A Healthy Protest

A HEALTHY PROTEST, He Yunchang Long-Life Fruits performance

Today Art Museum, Beijing (CN)

by Jonas


The banner hanging outside Today Art Museum in Beijing, and the poster, to He Yunchang’s solo exhibition, “A Healthy Protest” is illustrated by a photograph from his monumental yet human scale work, Touring ’Round Great-Britiain with a Rock from 2006/2007. It shows a clear blue sky, and below, quite small, the artist walking with a rock on his shoulder on a small wall, separating the road from the dike of Boulmer in Northumberland. It documents the moment just before he will put back the rock where he picked it up 118 days earlier in his journey walking around the isle of Great-Britain. In the beautiful clear blue sky of the poster something is written in small letters, Curator : (…) and Presenter : (…). No names, just blank.

When entering the huge space where He Yunchang’s performance, A Healthy Protest, will take place, the media is already present with their cameras and tripods, they are joining a huge crowd of more than 200 people. Who are all waiting for the performance to start. The set-up of the work is simple. On the floor hundreds of transparent plastic containers are filled with 500 pounds of brown peanuts, or ”long-life fruits” as they are commonly known. They are placed in a half-circle, towards the 15 meter high wall of the museum. The white wall is draped in 18 transparent white linen or curtains hanging down hanging down as a backdrop. In the center of the half-circle of long-life fruits stands a transparent 50 cm low table with a small grey carpet on it. The whole installation is empty, only lit up by spotlights, just waiting to be filled with the human presence of the artist. There is an expectation in the air, but no silence, people talk and chit-chat. After twenty minutes, and on the exact time of the announced start, He Yunchang walks in slowly, ordinarily dressed in a grey long sleeve shirt, jeans, and blue socks. He moves some of the plastic containers with the nuts to make way, reaches the table and sits down. The cameras are instantly put on and the audience turns slowly their attention to He Yunchang who just sits there silently looking out towards everybody. Doing nothing, only looking out, changing position, and of course what we all can see, thinking. He is silent. After a while he stands up, puts his feet on the border of the table, looks down on the peanuts and… sits down again. This non-action in which nothing happens goes on and on. After around one hour some of his friends covers the peanuts with a similar white semi-transparent linen that hangs down from the wall, turning the brown semi-circle into a white one. After which one of them takes a hose to water the white linen and the long-life fruits.

Although we are all there observing, we are not waiting for something. Because everyone knows that nothing will happen. That He Yunchang will just stay on the table for 72 hours, in a solitary public conifinement inside the museum, refusing to drink or eat or for that matter smoke. He will only be. Without the very substance that keeps us alive. We all know that there will be nothing else, yet we stay, watch, feel and think and some goes on with their small talk. The strong contrast between our own presence as an observering collective and He Yunchang’s solitude becomes after a while overwhelming. A contrast emphasized by limiting himself to nothing, showcasing a nothingness and an absolute reduced existence. It is an opposition that denotes a self-imposed isolation and amplifies the sound of silence inherent in the work.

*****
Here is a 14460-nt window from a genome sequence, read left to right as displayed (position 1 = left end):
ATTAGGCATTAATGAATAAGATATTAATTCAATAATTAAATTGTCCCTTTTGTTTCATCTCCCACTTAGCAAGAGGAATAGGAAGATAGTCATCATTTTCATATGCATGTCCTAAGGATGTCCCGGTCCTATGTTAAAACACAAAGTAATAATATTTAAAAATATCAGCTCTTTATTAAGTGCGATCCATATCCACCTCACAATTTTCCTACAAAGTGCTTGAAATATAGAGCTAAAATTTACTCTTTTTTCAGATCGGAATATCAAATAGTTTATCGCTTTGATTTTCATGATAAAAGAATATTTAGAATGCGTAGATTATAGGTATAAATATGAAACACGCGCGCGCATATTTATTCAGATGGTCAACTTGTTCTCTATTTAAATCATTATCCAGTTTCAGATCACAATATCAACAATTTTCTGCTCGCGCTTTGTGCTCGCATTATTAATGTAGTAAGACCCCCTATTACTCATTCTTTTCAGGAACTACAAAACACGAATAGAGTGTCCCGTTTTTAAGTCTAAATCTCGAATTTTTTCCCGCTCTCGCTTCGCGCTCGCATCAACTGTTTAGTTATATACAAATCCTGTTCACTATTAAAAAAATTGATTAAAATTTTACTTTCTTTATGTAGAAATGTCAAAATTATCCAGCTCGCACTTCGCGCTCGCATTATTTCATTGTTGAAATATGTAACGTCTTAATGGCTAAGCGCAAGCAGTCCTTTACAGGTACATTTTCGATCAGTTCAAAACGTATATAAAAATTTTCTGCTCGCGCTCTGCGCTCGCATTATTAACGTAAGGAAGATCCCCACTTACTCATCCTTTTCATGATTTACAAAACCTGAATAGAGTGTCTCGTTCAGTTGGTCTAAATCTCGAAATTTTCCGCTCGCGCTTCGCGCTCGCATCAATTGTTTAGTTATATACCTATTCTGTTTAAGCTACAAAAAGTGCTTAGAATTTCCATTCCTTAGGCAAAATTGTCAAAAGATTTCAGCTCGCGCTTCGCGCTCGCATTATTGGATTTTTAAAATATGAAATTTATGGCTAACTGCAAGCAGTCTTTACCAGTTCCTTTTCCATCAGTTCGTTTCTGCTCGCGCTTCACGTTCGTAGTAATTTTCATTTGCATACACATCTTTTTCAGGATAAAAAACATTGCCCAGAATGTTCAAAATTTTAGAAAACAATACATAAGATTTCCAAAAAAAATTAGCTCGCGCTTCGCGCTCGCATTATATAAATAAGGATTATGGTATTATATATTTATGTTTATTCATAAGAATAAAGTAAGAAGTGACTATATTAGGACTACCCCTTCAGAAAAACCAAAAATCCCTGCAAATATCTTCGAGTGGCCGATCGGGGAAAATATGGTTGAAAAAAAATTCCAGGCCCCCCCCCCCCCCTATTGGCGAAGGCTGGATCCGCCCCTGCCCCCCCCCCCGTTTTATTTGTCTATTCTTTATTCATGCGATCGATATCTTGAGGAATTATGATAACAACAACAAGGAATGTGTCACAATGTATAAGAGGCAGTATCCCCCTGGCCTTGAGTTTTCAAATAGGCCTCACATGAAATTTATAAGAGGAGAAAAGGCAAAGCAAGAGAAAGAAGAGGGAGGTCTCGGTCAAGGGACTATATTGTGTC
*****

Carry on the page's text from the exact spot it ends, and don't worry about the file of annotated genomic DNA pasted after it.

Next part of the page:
If this work shows an open solitary public confinement on a 1×2 m2 table in a museum, the obvious question is why ? What does it mean ? He could have realized it without limiting his movement, yet limits it to that of a table ? Why does he confine himself in this public yet invisible space ? In a way one can see it as a negative of his renown work Casting from 2006 when he was confined into the darkness of a block of cement. It also have some conceptual similarities with his Waiting for the Grass to Grow from 2012 in which he was seeding grains on his courtyard living with them until they thad grown into grass. However here he is in a self-imposed confinement, in the spotlight, in public, and in the art museum. Yet he does not do anything else than what you do in an isolary confinement, stand, sit, lie down, and of course think, sleep and dream. In the invisible space of 1×2 m, only delimited by the surface of a table.

Juxtaposed to this set-up stands his new installation piece Dragon Teeth. It has the shape of two concave and wedged structures each measuring about four and fifteen meter high, both being covered by the firewood of another work from 2007, Advance and Retreat. If the smaller tooth is completely covered by the firewood, the large one is only partly covered intended to be completed before the end of the show. It is made out of the wood that He Yunchang have chopped during ten years in his courtyard, where each one carries the inscription of the date of its creation. In Advance and Retreat they cover the outside wall of his home and studio in Caochangdi designed by Ai Weiwei. Here in the monumental space of the Today Art Museum there is nothing that separated Dragon Teeth from his performance Long-Life Nut, so both do speak to each other visually. It is impossible not to see them connected to eacher other. Not because they are the only two pieces that He Yunchang have created specifically for this retrospective show, but also because he has a regular eye and emotional contact with them during his performance.

His work triggers some basic questions : why refuse to eat and drink ? why a transparent table ? why 72 hours ? why the peanuts ? why draping an already white wall with 18 white curtains ? why covering the peanuts with white linen ? why watering them ? why keeping the performance open to the public at night ? why having it recorded online in a closed circuit group ? and why realizing it juxtaposed to his installation piece Dragon Teeth ? Of course, some of these questions can have practical answers. But together they do form an understanding of his work and its context. There is another crucial question that has to be adressed.   Why does he leave the space blank where the curators’ and the presenters’ name should be ? Is there no curator, or no presenter ? If so why mention it at all. The blank space do imply that these people are missing, a stated silence, yes maybe even a censorship ? And if so of what kind ? Is there no curator? Or is he not allowed to show his or her name ?

If his 72 hour elimination of nutrition and water goes to what is the recognized level of starvation, it is nevertheless a metaphor for an existence without anything, of nothing, or one could even say a non-existence. It also conveys a possible double meaning. It could be seen as a symbol of fasting, a purification of the body and the mind, with the intention of reaching another spiritual level and even to become healthier. But it can also be an action of pacific protest, a hunger strike, a revolt against an injustice. Whether we see it one way or the other or both, it is the open and I would say non-dualistic ground on which the work is based. Healthy Protest ? Health and/or protest… a protest of health.